Premier threatens to impose state of emergency
The decree is at hand in case protests in the capital "turn violent". Hundreds of thousands of people continue to protest, calling for the resignation of Thaksin Shinawatra.
Bangkok (AsiaNews/Agencies) The Thai Prime Minister, Thaksin Shinawatra, has said he is prepared to declare a state of emergency if mass protests against him in Bangkok turn violent. "I am ready to sign the decree if the situation becomes violent," he told reporters today before entering a Cabinet meeting via teleconference in Ubon province. Thaksin said a prepared decree is already in his hands. A state of emergency would allow authorities to detain suspects for up to 30 days without charge, search and arrest without warrants, and tap phones, among other powers. All in all, it would grant considerably immunity to the security forces.
According to unofficial statistics, more than 100,000 protesters rallied in the capital outside the Royal Palace last night, in a peaceful atmosphere. Demonstrators have threatened to camp outside the prime minister's office until he steps down. This is the fifth such demonstration in as many weeks. More than 2,000 police were mobilized in front of the Government House to prevent the crowd from disrupting the ministerial meeting.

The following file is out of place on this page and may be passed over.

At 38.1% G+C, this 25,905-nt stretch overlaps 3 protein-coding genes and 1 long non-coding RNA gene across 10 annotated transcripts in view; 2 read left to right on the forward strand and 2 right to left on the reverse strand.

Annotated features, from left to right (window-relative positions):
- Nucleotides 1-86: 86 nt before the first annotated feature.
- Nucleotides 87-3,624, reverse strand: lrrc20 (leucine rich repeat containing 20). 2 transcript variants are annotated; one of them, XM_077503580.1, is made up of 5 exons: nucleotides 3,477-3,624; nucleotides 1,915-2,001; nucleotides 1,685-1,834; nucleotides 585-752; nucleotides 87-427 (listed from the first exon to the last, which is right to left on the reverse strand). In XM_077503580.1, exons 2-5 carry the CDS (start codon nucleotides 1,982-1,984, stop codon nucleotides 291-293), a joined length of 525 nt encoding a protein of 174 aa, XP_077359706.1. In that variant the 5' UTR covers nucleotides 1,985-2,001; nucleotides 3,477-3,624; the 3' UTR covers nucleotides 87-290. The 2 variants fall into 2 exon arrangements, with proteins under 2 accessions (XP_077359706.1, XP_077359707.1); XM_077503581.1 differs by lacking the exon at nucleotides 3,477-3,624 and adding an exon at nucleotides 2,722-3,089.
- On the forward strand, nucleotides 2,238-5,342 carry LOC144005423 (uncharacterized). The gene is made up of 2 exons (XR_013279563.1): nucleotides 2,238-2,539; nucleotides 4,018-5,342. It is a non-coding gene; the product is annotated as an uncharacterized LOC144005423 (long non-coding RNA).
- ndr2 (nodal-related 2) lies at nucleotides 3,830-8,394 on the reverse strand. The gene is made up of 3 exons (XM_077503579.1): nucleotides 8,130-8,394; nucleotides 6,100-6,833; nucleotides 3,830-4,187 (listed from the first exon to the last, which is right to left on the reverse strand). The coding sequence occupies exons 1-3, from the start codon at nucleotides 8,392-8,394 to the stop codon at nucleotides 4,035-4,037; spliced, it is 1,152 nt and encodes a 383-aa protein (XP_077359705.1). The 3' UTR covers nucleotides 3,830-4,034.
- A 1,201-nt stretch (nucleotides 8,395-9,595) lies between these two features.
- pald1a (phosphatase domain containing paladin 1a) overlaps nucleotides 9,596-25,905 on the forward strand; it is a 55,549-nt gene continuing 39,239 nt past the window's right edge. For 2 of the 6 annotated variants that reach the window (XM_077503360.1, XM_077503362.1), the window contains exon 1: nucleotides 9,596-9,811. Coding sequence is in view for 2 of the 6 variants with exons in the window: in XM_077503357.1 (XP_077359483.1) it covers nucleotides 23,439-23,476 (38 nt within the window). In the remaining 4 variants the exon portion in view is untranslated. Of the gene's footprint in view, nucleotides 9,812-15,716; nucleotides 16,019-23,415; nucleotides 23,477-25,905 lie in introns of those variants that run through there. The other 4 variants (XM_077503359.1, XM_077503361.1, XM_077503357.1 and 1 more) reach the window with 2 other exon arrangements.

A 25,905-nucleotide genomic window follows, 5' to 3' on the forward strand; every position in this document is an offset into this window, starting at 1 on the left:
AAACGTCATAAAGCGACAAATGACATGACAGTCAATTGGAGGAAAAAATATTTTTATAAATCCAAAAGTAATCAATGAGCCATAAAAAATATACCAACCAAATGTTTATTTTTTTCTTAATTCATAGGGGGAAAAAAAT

Most of the protesters are from the middle class. Security forces predict possible clashes today when a counter rally takes place, which will see people coming from rural areas to Bangkok to back the premier; through a range of measures, he has gained the support of the less wealthy and the rural masses.
Since the end of January, the opposition has been holding regular rallies against the prime minister, Thaksin Shinawatra, a businessman turned politician who stands accused by protesters of corruption, bad management of the Islamic insurrection in the south of the country, and of media censorship. In a bid to defuse the crisis, the premier, elected in 2001 and triumphantly re-elected in 2005, dissolved parliament on 24 February and called legislative elections on 2 April, which the opposition has decided to boycott.
The Thai daily, The Nation, reported today that high level negotiations were taking place to ease the political crisis by changing the prime minister. The potentials include deputy prime minister, Surakiart Sathirathai.
Even the king, Bhumibol Adulyadej, appears to be calling, albeit indirectly, for a peaceful solution through dialogue. On 12 March, state television suspended programming to transmit archived material featuring the king intervening in the 1992 violent rallies and calling on leaders of the revolt to resolve the political crisis through negotiations. The television initiative has been interpreted as a message to the premier and his rivals to hold talks to find a solution.